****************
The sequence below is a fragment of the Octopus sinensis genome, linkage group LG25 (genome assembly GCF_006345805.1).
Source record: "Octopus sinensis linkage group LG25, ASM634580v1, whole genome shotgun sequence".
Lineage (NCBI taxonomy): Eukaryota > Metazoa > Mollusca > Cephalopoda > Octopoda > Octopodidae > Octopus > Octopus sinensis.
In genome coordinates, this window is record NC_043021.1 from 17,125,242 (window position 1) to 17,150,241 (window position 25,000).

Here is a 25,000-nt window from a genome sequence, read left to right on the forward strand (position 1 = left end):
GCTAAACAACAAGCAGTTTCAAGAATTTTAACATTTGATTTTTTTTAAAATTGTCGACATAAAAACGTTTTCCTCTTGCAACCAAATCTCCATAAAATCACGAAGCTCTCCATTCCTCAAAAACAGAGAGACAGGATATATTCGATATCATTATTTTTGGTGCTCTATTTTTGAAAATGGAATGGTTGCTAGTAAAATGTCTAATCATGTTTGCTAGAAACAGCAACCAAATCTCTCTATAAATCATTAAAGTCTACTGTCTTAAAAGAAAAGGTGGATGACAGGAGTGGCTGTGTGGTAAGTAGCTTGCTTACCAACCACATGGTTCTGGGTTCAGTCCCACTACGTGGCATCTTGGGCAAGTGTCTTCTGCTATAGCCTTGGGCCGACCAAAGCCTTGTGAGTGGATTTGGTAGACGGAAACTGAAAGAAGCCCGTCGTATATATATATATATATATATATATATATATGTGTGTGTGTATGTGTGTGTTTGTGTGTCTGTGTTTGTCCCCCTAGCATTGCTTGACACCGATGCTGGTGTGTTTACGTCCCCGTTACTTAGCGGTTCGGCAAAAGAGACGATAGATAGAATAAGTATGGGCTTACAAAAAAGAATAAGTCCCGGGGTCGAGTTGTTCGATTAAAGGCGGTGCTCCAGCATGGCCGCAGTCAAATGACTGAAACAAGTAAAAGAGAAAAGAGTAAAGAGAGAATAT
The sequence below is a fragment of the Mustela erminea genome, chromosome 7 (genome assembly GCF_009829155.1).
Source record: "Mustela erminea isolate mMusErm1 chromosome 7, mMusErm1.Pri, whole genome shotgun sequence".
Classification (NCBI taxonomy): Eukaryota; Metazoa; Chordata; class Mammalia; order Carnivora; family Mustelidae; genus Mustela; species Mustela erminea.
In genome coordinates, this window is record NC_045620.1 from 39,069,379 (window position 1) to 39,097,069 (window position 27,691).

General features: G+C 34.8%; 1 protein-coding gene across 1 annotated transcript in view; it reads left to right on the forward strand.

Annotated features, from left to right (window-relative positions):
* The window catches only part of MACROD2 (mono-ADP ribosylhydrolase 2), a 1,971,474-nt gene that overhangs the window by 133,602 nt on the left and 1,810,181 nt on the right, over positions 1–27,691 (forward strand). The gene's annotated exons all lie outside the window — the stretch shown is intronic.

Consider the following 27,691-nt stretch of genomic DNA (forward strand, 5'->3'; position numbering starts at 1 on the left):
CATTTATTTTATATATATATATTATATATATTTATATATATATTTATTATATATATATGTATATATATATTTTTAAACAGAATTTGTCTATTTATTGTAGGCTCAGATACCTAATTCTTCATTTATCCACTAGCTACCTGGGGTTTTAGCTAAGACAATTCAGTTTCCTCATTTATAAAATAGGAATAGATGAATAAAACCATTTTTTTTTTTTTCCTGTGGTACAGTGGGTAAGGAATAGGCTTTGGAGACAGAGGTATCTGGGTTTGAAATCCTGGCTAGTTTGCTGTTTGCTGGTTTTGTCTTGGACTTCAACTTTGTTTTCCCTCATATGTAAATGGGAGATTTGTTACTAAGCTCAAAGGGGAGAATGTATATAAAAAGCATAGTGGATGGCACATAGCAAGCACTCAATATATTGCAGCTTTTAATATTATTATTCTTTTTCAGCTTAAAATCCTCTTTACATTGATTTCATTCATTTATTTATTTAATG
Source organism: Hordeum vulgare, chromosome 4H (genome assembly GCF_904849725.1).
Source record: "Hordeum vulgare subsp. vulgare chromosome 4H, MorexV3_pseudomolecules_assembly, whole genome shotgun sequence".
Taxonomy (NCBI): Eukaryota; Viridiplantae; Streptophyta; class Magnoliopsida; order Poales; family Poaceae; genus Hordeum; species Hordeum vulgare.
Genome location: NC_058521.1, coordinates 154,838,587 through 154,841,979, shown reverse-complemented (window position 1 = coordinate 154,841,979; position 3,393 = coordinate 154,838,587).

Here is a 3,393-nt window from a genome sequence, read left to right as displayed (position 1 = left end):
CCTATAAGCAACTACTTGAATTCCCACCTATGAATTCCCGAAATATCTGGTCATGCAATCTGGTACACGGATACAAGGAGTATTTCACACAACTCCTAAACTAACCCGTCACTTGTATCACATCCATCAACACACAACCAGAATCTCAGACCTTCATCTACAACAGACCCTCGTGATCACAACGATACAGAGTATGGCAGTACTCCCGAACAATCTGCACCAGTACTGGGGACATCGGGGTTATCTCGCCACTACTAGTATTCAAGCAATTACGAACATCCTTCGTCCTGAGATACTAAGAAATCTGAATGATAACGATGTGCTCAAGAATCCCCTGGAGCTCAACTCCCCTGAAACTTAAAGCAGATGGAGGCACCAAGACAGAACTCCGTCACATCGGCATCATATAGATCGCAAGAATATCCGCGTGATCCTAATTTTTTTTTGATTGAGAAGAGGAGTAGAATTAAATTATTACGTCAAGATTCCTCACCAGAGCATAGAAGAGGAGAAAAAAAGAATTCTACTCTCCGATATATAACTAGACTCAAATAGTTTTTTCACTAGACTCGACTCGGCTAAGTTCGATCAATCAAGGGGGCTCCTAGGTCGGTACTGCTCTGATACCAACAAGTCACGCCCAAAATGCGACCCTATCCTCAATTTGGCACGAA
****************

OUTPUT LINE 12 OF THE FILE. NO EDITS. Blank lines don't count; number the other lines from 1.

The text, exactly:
Annotated features, from left to right (window-relative positions):